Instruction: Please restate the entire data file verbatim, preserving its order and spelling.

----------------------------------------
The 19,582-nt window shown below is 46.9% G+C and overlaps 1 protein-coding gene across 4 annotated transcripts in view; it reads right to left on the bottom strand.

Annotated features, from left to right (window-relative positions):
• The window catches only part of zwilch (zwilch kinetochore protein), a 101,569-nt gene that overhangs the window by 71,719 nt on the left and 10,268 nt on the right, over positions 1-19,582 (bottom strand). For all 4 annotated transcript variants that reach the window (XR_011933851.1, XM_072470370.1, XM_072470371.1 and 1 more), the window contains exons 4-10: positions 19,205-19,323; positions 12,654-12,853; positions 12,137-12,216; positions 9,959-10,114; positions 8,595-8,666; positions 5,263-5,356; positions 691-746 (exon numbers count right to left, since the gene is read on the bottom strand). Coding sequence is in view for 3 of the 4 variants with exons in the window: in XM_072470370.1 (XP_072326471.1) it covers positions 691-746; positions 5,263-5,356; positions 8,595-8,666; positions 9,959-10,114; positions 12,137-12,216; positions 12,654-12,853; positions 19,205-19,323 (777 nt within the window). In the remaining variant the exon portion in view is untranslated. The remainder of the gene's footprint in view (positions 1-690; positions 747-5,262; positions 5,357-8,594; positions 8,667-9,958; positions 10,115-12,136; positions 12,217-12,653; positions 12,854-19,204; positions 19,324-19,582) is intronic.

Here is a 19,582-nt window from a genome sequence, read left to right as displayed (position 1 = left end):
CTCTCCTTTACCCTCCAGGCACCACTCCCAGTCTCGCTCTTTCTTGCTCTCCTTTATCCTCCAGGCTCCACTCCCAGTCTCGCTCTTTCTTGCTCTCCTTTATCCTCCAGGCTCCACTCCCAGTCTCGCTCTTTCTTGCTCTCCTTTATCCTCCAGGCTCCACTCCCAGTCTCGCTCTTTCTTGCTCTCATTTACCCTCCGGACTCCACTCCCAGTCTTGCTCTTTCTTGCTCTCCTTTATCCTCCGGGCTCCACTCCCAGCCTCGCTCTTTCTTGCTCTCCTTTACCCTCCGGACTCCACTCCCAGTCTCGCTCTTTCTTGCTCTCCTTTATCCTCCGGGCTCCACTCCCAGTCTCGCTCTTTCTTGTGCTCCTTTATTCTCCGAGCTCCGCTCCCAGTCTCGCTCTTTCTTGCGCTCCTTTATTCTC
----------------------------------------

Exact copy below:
The 19,582-nt window shown below is 46.9% G+C and overlaps 1 protein-coding gene across 4 annotated transcripts in view; it reads right to left on the bottom strand.

Annotated features, from left to right (window-relative positions):
• The window catches only part of zwilch (zwilch kinetochore protein), a 101,569-nt gene that overhangs the window by 71,719 nt on the left and 10,268 nt on the right, over positions 1-19,582 (bottom strand). For all 4 annotated transcript variants that reach the window (XR_011933851.1, XM_072470370.1, XM_072470371.1 and 1 more), the window contains exons 4-10: positions 19,205-19,323; positions 12,654-12,853; positions 12,137-12,216; positions 9,959-10,114; positions 8,595-8,666; positions 5,263-5,356; positions 691-746 (exon numbers count right to left, since the gene is read on the bottom strand). Coding sequence is in view for 3 of the 4 variants with exons in the window: in XM_072470370.1 (XP_072326471.1) it covers positions 691-746; positions 5,263-5,356; positions 8,595-8,666; positions 9,959-10,114; positions 12,137-12,216; positions 12,654-12,853; positions 19,205-19,323 (777 nt within the window). In the remaining variant the exon portion in view is untranslated. The remainder of the gene's footprint in view (positions 1-690; positions 747-5,262; positions 5,357-8,594; positions 8,667-9,958; positions 10,115-12,136; positions 12,217-12,653; positions 12,854-19,204; positions 19,324-19,582) is intronic.

Here is a 19,582-nt window from a genome sequence, read left to right as displayed (position 1 = left end):
CTCTCCTTTACCCTCCAGGCACCACTCCCAGTCTCGCTCTTTCTTGCTCTCCTTTATCCTCCAGGCTCCACTCCCAGTCTCGCTCTTTCTTGCTCTCCTTTATCCTCCAGGCTCCACTCCCAGTCTCGCTCTTTCTTGCTCTCCTTTATCCTCCAGGCTCCACTCCCAGTCTCGCTCTTTCTTGCTCTCATTTACCCTCCGGACTCCACTCCCAGTCTTGCTCTTTCTTGCTCTCCTTTATCCTCCGGGCTCCACTCCCAGCCTCGCTCTTTCTTGCTCTCCTTTACCCTCCGGACTCCACTCCCAGTCTCGCTCTTTCTTGCTCTCCTTTATCCTCCGGGCTCCACTCCCAGTCTCGCTCTTTCTTGTGCTCCTTTATTCTCCGAGCTCCGCTCCCAGTCTCGCTCTTTCTTGCGCTCCTTTATTCTC